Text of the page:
On 25 April, an opinion in Deutsche Welle examined the voter’s decision for re-electing president Emmanuel Macron for a second term despite his many failures. First, voters had to choose him despite his unfavourable reforms on public rail company SNCF and liberalization of the labour market. Second, Macron failed to address the yellow vest protesters' agendas and keep up with his 2017 pledge to “make our planet great again.” Thirdly, voters also forgave his decision to scrap a EUR 48 billion plan to raise the living standards of France's impoverished suburbs. Macron was accused of only implementing right-wing policies and being ignorant to day-day worries of the people. To keep the far-right from rising Macron needs to implement more leftist and ecological policies which he had promised during his campaigns and empathize with those who feel left behind by him. (Lisa Louis, “Opinion: Macron needs to bring France back together,” Deutsche Welle, 25 April 2022)
Political rivals of Macron tend to the legislative elections to overpower him
On 25 April, president Emmanuel Macron following his re-elections will soon confront another struggle in the upcoming legislative elections to be held on 12 and 19 June. His political opponents called on the voters to deny him a parliamentary majority. If Macron does not secure a parliamentary majority he will have to pick a prime minister from another party, which might lead to a “cohabitation.” During a cohabitation, the president retains command of the military forces and some foreign policy influence, but the government is in charge of administration and policies. Both the far-right and far-left parties plan to form an alliance separately with their close allies in the parliamentary elections to overpower Macron. (Sophie Louet and Ingrid Melander, “No respite for re-elected Macron as parliamentary elections loom,” Reuters, 25 April 2022)
Trials begin of a Gambian man accused of assassination
On 25 April, federal prosecutors start trials of a Gambian national accused of crimes against humanity and involvement in the assassinations of the critics of Dictator Yahya Jammeh during the years between 2003 and 2006. He is alleged of two murders, an attempted murder, and his involvement in the assassination squad called Junglers. The defendant was captured in March 2021 at Hanover and is being tried in the court of Celle. This case is the first time in the world that human rights violations in the Gambia during the Jammeh administration have been tried under "universal jurisdiction." Under the principle of universal jurisdiction, a state can claim criminal jurisdiction over an accused person regardless of where the crime was committed. (“Germany opens trial of Gambia death squad suspect,” Deutsche Welle, 25 April 2022)
Liberal Golob leads against three-time president Jansa in a partial count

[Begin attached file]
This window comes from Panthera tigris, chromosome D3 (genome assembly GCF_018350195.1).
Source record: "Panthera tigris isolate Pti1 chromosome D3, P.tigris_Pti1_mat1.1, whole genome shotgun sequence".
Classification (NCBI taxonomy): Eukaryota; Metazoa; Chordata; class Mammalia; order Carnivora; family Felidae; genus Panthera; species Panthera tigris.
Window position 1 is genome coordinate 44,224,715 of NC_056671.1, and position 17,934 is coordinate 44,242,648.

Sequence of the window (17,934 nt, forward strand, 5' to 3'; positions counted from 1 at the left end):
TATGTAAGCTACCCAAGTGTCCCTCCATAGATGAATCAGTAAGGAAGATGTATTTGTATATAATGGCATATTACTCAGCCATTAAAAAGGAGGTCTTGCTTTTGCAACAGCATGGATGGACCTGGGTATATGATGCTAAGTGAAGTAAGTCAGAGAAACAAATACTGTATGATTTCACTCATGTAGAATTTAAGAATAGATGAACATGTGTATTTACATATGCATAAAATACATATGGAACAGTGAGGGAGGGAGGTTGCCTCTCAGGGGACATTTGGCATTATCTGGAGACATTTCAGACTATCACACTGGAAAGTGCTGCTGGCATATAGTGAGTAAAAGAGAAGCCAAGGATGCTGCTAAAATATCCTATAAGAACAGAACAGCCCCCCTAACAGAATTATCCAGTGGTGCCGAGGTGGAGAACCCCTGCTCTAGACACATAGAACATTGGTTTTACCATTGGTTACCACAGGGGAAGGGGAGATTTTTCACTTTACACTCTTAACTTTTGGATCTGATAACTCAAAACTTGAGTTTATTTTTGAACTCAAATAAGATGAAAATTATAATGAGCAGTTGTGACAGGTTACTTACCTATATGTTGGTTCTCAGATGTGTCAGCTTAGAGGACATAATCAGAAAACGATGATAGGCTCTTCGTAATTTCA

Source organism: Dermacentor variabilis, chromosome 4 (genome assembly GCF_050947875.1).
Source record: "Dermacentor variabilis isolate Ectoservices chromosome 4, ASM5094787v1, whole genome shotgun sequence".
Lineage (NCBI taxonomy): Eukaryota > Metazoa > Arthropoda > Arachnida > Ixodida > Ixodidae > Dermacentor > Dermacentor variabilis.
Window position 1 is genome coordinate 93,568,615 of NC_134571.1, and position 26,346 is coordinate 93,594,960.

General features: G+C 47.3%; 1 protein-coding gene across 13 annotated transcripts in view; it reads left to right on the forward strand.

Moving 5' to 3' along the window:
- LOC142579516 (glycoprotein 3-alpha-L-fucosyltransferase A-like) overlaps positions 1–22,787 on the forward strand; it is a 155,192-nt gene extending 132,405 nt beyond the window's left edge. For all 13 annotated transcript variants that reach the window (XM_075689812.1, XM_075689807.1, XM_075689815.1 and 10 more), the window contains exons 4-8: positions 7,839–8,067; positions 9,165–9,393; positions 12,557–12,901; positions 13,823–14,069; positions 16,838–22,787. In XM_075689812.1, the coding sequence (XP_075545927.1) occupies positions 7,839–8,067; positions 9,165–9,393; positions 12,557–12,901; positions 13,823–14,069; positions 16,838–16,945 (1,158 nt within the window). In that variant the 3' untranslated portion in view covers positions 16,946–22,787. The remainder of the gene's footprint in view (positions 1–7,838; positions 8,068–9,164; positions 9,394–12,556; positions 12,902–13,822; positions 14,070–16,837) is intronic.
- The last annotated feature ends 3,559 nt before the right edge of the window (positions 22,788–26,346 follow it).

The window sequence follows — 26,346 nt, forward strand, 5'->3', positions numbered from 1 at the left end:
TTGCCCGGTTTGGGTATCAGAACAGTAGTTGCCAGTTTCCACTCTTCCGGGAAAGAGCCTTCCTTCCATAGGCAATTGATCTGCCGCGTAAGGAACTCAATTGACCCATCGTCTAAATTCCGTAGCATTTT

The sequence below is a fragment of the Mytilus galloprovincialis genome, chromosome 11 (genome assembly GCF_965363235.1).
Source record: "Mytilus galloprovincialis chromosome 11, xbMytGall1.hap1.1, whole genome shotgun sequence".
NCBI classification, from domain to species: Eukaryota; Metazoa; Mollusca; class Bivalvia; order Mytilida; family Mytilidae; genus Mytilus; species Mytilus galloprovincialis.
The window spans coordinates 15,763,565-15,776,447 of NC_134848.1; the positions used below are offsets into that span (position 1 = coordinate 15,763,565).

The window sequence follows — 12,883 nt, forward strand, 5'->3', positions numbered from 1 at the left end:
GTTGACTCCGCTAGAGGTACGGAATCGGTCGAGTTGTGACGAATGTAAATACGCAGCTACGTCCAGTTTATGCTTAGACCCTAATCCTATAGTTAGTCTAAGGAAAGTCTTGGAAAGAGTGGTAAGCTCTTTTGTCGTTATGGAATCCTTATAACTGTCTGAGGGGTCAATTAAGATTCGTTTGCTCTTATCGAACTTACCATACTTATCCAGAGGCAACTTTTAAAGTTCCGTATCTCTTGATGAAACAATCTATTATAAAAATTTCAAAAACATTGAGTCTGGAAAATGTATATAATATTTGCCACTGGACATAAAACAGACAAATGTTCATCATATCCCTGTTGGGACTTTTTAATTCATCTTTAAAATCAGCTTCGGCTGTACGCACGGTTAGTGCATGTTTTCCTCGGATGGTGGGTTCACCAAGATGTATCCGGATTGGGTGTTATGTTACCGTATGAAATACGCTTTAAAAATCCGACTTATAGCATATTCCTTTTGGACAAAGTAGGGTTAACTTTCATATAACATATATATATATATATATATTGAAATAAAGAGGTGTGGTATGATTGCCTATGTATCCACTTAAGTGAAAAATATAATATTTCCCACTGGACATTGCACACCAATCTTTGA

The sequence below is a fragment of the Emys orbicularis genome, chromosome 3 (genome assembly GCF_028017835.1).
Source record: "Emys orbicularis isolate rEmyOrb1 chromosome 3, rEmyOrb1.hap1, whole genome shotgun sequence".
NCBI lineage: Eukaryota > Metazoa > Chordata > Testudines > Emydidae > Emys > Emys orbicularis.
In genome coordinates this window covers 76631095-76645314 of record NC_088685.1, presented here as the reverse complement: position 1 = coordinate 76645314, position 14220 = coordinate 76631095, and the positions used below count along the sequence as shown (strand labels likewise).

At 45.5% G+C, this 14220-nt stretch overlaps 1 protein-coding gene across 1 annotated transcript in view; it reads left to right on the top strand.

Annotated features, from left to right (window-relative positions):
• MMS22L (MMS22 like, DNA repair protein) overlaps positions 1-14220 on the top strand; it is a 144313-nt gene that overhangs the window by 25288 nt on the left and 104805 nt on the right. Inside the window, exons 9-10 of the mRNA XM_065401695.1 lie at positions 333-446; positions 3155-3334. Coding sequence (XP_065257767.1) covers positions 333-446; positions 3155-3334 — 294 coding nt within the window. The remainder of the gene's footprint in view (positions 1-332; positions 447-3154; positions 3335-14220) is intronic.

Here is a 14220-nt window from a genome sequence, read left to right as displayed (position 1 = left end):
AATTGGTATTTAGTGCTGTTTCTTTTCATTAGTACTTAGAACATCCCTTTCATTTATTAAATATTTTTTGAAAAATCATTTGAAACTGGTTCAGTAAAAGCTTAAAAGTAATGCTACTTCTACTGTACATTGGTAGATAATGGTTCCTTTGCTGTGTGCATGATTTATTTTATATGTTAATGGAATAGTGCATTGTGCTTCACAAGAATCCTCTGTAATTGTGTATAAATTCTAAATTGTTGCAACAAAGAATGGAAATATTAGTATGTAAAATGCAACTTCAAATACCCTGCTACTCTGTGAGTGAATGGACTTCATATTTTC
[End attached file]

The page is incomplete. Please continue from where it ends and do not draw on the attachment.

On 24 April, prime minister Janez Jansa of Slovenia is likely to lose his reelection to Robert Golob. Jansa who has been a three-time prime minister of Slovenia has found himself in a race against the newcomer Robert Golob of the Freedom Movement (GS). Robert Golob who heads the small liberal party had almost 33 per cent of the vote compared to Jansa's Slovenia Democratic Party's 25 per cent. The partial results showed that the conservative Jansa is being ousted by the liberal Golob. Observers state that neither party will receive a valid amount of votes, making a coalition government a high probability. Jansa, who is aged 63, has faced a lot of criticism over his moves to suspend funding to the national news agency and also regarding rule of law in Brussels. These criticisms and corruption scandals as well are hurting his chance at reelection. Meanwhile, Golob, who is aged 55, is a political newcomer who advocates for environmental concerns. (“Slovenia: Newcomer set to oust right-wing premier Jansa,” Deutsche Welle, 26 April 2022)
Life imprisonment for the Turkish rights activist Osman Kavala
On 25 April, Osman Kavala was charged with life imprisonment with no possibility of parole for espionage and planning to topple the government. He was already detained for five years before the sentence. The human rights activist was found guilty because he was involved in the 2013 Gezi protests and the 2016 coup attempt. He was already acquitted of these charges in 2020 but was again apprehended for allegedly providing financial aid to both the incidents. The western nations view this judgement on Kavala as an inhumane and unjust judiciary decision. They also speculated that it was a crackdown on Turkish president Recep Tayyip Erdogan's critics. The European nations including Germany and the US have openly condemned the sentence given by Turkey's judicial system in this case. (“Turkey: Rights activist Osman Kavala sentenced to life in prison,” Deutsche Welle, 26 April 2022)